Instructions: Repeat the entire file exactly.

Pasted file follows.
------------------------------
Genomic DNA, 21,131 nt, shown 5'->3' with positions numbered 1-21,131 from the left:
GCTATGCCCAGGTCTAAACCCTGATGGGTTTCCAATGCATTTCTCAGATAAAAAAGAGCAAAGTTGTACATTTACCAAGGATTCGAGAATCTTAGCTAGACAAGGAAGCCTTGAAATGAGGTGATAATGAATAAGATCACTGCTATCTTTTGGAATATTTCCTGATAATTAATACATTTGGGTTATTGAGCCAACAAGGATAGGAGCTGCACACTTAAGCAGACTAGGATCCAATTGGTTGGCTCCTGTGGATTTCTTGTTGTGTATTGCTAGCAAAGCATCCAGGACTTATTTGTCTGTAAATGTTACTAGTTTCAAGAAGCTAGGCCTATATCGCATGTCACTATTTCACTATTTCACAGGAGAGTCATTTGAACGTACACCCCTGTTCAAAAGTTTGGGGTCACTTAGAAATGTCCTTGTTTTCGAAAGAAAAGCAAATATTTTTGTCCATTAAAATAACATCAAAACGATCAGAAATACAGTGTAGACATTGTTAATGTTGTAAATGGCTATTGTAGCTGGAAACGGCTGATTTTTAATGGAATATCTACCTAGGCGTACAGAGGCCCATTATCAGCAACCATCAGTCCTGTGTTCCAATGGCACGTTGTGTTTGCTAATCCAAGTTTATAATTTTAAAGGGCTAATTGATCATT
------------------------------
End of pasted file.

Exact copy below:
Genomic DNA, 21,131 nt, shown 5'->3' with positions numbered 1-21,131 from the left:
GCTATGCCCAGGTCTAAACCCTGATGGGTTTCCAATGCATTTCTCAGATAAAAAAGAGCAAAGTTGTACATTTACCAAGGATTCGAGAATCTTAGCTAGACAAGGAAGCCTTGAAATGAGGTGATAATGAATAAGATCACTGCTATCTTTTGGAATATTTCCTGATAATTAATACATTTGGGTTATTGAGCCAACAAGGATAGGAGCTGCACACTTAAGCAGACTAGGATCCAATTGGTTGGCTCCTGTGGATTTCTTGTTGTGTATTGCTAGCAAAGCATCCAGGACTTATTTGTCTGTAAATGTTACTAGTTTCAAGAAGCTAGGCCTATATCGCATGTCACTATTTCACTATTTCACAGGAGAGTCATTTGAACGTACACCCCTGTTCAAAAGTTTGGGGTCACTTAGAAATGTCCTTGTTTTCGAAAGAAAAGCAAATATTTTTGTCCATTAAAATAACATCAAAACGATCAGAAATACAGTGTAGACATTGTTAATGTTGTAAATGGCTATTGTAGCTGGAAACGGCTGATTTTTAATGGAATATCTACCTAGGCGTACAGAGGCCCATTATCAGCAACCATCAGTCCTGTGTTCCAATGGCACGTTGTGTTTGCTAATCCAAGTTTATAATTTTAAAGGGCTAATTGATCATT